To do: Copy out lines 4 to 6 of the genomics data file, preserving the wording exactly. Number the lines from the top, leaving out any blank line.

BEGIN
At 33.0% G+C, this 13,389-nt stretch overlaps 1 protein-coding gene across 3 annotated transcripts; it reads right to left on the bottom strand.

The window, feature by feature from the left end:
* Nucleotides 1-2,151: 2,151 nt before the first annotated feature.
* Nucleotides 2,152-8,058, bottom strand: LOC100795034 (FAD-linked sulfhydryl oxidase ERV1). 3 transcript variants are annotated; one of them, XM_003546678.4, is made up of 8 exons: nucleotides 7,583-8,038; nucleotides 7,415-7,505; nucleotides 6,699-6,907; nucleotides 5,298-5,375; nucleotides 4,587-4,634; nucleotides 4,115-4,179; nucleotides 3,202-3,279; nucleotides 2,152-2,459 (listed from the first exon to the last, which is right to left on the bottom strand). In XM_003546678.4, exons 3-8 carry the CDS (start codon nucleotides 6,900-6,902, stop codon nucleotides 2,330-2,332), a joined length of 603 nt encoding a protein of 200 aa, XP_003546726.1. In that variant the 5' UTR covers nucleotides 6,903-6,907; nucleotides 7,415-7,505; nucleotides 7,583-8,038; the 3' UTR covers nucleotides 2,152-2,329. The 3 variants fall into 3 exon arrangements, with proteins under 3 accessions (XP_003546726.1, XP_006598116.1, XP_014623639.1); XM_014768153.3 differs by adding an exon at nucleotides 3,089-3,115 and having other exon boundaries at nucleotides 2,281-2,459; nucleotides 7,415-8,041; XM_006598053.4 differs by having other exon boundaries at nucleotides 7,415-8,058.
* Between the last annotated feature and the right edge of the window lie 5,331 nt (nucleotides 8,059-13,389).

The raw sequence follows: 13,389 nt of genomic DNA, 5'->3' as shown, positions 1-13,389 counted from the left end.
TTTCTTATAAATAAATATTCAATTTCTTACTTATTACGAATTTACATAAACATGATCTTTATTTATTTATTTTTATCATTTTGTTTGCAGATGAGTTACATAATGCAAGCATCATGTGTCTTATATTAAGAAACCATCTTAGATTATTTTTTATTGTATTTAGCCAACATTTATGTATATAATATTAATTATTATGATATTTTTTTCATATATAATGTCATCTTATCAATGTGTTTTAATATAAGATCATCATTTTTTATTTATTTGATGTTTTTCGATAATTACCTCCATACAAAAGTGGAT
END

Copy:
* Nucleotides 2,152-8,058, bottom strand: LOC100795034 (FAD-linked sulfhydryl oxidase ERV1). 3 transcript variants are annotated; one of them, XM_003546678.4, is made up of 8 exons: nucleotides 7,583-8,038; nucleotides 7,415-7,505; nucleotides 6,699-6,907; nucleotides 5,298-5,375; nucleotides 4,587-4,634; nucleotides 4,115-4,179; nucleotides 3,202-3,279; nucleotides 2,152-2,459 (listed from the first exon to the last, which is right to left on the bottom strand). In XM_003546678.4, exons 3-8 carry the CDS (start codon nucleotides 6,900-6,902, stop codon nucleotides 2,330-2,332), a joined length of 603 nt encoding a protein of 200 aa, XP_003546726.1. In that variant the 5' UTR covers nucleotides 6,903-6,907; nucleotides 7,415-7,505; nucleotides 7,583-8,038; the 3' UTR covers nucleotides 2,152-2,329. The 3 variants fall into 3 exon arrangements, with proteins under 3 accessions (XP_003546726.1, XP_006598116.1, XP_014623639.1); XM_014768153.3 differs by adding an exon at nucleotides 3,089-3,115 and having other exon boundaries at nucleotides 2,281-2,459; nucleotides 7,415-8,041; XM_006598053.4 differs by having other exon boundaries at nucleotides 7,415-8,058.
* Between the last annotated feature and the right edge of the window lie 5,331 nt (nucleotides 8,059-13,389).

The raw sequence follows: 13,389 nt of genomic DNA, 5'->3' as shown, positions 1-13,389 counted from the left end.